At the beginning of this year the National Football League Players Association (NFLPA) announced that it would be proposing a ‘less punitive’ NFL cannabis policy. Details of exactly what that would look like have still yet to surface. That announcement has since been followed by an announcement earlier this month that the National Football League (NFL) has expressed an interest in working with the NFLPA to explore the idea of allowing medical cannabis use for pain management. Per the Washington Post:
The NFL has written to the NFL Players Association offering to work in tandem to study the potential use of marijuana as a pain management tool for players, according to people familiar with the situation.
It is the clearest indication to this point that the league may be willing to work cooperatively with the union toward such marijuana use, which is currently banned by the sport.
The NFLPA is conducting its own study and, according to those familiar with the deliberations, is yet to respond to the NFL’s offer to cooperate on marijuana-related research.
The Uncle Cliffy team endorsed the idea of medical cannabis legalization in the NFL at the time of both announcements, but made sure to make it clear that such a league policy change should be seen as a step in the right direction, and not as a permanent solution. If only medical cannabis use were to be allowed by the NFL, it would not eliminate the institutional racism that is perpetuated by the NFL’s current policy of suspending players when they are arrested for cannabis. Highlighting the issue is the case of Green Bay Packers receiver Geronimo Allison, who was suspended by the NFL after cannabis was found in his car by law enforcement during a traffic stop away from the team.
Nationally, African Americans are almost four times as likely to be arrested for cannabis compared to Caucasians, even though consumption rates are relatively the same between races. In Wisconsin, African Americans are six times as likely to be arrested for cannabis. So if an African American NFL player (such as Geronimo Allison) is six times as likely to be arrested for cannabis off the field, then they are also six times as likely to be suspended by the NFL because of cannabis. Allowing medical cannabis use in the NFL would not fix that issue.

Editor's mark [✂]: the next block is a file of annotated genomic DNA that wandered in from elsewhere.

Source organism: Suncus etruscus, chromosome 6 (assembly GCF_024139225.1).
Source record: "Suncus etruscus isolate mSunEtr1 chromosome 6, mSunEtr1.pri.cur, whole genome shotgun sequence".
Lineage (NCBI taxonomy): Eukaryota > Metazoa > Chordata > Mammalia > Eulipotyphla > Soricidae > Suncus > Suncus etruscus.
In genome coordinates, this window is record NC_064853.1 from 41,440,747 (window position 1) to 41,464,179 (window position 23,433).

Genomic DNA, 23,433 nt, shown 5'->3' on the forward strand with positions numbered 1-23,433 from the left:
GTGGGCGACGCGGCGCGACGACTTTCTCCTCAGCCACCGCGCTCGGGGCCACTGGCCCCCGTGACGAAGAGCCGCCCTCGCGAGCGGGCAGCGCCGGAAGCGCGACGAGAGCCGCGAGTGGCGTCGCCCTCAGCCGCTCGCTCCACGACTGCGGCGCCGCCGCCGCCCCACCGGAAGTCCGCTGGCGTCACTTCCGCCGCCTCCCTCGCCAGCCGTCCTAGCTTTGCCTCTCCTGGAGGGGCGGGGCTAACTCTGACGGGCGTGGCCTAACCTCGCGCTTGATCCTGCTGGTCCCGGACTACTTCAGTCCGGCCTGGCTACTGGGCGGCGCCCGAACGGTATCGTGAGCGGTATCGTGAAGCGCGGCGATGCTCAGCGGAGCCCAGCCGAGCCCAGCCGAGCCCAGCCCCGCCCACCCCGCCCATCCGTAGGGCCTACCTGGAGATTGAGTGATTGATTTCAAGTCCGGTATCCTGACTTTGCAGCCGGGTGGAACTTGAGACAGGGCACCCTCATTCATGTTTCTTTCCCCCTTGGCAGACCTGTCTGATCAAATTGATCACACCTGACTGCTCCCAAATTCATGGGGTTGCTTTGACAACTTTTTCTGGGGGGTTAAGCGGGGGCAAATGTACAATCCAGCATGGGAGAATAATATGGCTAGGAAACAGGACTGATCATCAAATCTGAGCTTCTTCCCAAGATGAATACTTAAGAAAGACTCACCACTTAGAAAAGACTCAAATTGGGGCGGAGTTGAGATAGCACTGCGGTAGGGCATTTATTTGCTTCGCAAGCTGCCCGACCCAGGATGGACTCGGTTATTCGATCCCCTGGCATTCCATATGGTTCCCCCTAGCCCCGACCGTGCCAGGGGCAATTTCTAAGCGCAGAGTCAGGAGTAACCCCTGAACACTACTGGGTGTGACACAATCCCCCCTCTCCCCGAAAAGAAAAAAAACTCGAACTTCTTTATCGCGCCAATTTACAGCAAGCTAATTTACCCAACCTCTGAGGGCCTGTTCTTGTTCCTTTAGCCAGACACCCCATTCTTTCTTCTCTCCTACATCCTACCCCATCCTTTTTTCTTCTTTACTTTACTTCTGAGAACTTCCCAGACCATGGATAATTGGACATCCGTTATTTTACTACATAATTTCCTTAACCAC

With that being said, the Uncle Cliffy team still supports what the NFL is doing and hopes that it results in some meaningful results. Allowing players to use cannabis for pain management is an outstanding improvement on the current NFL cannabis policy. The always outspoken owner of the Dallas Cowboys, Jerry Jones, also supports what the NFL is doing, per an article by NBC Sports:
“I agree with what the NFL is doing,” Jones said in his Hall of Fame press conference. “There is real fertile ground there. It is a labor issue that like several things, not just that one, I understand the sensitivity about that particular issue. A lot of people would disagree it’s a labor issue, but that’s the way these things work. A lot of things get thrown in that hat. The fact we’re discussing it, it’s no secret the Players Association have wanted to discuss that area and do better in that area.
“I think that’s accurate that we should have it as something to improve on. The problem I’m having here is I do not know what is the definition of improvement, but we can all do better here.”
Jerry Jones did not want to go into the particulars of what an NFL policy should look like in an ideal situation, but the Uncle Cliffy team thinks that the solution is clear – free the plant. The Uncle Cliffy team has been calling for, and will continue calling for, a complete end to cannabis prohibition in the NFL. Cannabis is safer than alcohol and pharmaceutical drugs, substances which the NFL widely embraces. Cannabis is legal for adult-use in eight states and Washington D.C., and will soon be legal in many more states.
It’s time that the NFL looked at the facts and allowed science and compassion determine the league’s cannabis policy, and not outdated political views. Cannabis prohibition is harmful, both in society and in professional sports. The Uncle Cliffy team would like to (again) give a big hat tip to Jerry Jones for speaking out in support of this important issue.
image via NBC